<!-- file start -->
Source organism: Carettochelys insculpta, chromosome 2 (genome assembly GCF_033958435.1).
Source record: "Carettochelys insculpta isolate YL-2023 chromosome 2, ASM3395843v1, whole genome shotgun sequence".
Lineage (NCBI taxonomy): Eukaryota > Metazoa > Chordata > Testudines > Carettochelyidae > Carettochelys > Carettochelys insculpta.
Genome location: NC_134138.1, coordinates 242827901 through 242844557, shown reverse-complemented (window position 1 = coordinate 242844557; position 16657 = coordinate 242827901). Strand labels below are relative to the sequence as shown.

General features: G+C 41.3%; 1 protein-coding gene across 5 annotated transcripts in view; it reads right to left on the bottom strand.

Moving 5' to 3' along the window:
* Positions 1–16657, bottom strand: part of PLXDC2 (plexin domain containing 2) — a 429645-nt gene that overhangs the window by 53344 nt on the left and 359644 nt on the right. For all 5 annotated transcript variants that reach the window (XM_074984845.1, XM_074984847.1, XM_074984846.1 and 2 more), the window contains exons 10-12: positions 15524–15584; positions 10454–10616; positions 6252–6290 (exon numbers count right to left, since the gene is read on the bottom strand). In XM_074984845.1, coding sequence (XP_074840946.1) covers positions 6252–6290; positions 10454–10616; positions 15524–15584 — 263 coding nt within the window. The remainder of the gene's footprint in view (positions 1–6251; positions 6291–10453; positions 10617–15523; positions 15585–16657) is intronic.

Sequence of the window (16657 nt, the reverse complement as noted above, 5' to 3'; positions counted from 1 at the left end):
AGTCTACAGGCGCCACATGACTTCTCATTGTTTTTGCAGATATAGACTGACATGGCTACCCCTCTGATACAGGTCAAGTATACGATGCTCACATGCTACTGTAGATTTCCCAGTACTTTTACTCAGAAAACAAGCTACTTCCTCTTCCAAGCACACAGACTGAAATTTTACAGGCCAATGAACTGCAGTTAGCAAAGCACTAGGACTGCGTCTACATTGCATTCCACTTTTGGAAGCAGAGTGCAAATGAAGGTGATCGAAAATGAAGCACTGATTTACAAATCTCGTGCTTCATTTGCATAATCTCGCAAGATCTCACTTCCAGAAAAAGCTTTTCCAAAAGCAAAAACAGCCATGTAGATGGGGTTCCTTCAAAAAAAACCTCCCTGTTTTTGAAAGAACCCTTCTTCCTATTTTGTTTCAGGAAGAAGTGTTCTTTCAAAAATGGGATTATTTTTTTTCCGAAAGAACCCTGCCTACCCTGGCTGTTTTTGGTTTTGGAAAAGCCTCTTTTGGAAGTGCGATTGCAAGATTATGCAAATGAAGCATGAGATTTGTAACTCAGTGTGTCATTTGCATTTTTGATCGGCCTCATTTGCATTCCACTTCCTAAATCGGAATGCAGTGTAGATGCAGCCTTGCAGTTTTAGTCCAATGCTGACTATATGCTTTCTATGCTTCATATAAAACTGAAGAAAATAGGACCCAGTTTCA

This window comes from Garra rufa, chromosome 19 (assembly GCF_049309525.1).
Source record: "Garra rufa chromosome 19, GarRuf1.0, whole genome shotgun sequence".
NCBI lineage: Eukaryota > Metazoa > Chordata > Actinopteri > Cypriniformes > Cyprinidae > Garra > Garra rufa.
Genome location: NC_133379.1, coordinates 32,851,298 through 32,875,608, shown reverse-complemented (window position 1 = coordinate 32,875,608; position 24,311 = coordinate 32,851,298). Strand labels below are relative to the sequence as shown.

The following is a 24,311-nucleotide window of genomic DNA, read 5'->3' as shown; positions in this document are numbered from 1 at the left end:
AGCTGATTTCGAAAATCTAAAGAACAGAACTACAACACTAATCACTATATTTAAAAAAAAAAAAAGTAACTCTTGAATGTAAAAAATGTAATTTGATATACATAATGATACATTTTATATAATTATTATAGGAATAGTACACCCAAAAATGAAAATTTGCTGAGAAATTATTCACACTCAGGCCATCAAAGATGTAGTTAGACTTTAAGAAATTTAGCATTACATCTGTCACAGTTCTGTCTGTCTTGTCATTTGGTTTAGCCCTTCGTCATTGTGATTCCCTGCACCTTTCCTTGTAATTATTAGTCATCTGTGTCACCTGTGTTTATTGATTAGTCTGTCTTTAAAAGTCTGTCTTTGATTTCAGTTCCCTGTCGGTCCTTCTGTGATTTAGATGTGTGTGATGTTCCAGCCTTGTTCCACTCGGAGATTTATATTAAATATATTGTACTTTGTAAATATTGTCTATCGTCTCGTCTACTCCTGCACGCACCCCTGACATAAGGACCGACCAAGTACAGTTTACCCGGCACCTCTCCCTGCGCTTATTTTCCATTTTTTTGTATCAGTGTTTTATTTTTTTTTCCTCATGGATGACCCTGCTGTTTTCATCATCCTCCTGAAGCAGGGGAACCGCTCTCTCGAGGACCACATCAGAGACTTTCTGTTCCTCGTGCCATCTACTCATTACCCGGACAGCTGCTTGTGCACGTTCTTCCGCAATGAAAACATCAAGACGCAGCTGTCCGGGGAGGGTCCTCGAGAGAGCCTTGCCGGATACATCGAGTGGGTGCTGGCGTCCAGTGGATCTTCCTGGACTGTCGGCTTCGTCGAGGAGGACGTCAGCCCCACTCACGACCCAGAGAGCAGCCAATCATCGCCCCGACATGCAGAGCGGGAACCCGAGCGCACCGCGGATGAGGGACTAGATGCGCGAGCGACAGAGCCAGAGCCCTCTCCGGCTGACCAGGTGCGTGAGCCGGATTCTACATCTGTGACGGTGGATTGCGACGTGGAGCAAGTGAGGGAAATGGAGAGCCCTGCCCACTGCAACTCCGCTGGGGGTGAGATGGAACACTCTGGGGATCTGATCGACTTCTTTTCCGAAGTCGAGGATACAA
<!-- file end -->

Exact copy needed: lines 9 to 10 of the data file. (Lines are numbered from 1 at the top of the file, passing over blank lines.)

AGTCTACAGGCGCCACATGACTTCTCATTGTTTTTGCAGATATAGACTGACATGGCTACCCCTCTGATACAGGTCAAGTATACGATGCTCACATGCTACTGTAGATTTCCCAGTACTTTTACTCAGAAAACAAGCTACTTCCTCTTCCAAGCACACAGACTGAAATTTTACAGGCCAATGAACTGCAGTTAGCAAAGCACTAGGACTGCGTCTACATTGCATTCCACTTTTGGAAGCAGAGTGCAAATGAAGGTGATCGAAAATGAAGCACTGATTTACAAATCTCGTGCTTCATTTGCATAATCTCGCAAGATCTCACTTCCAGAAAAAGCTTTTCCAAAAGCAAAAACAGCCATGTAGATGGGGTTCCTTCAAAAAAAACCTCCCTGTTTTTGAAAGAACCCTTCTTCCTATTTTGTTTCAGGAAGAAGTGTTCTTTCAAAAATGGGATTATTTTTTTTCCGAAAGAACCCTGCCTACCCTGGCTGTTTTTGGTTTTGGAAAAGCCTCTTTTGGAAGTGCGATTGCAAGATTATGCAAATGAAGCATGAGATTTGTAACTCAGTGTGTCATTTGCATTTTTGATCGGCCTCATTTGCATTCCACTTCCTAAATCGGAATGCAGTGTAGATGCAGCCTTGCAGTTTTAGTCCAATGCTGACTATATGCTTTCTATGCTTCATATAAAACTGAAGAAAATAGGACCCAGTTTCA

This window comes from Garra rufa, chromosome 19 (assembly GCF_049309525.1).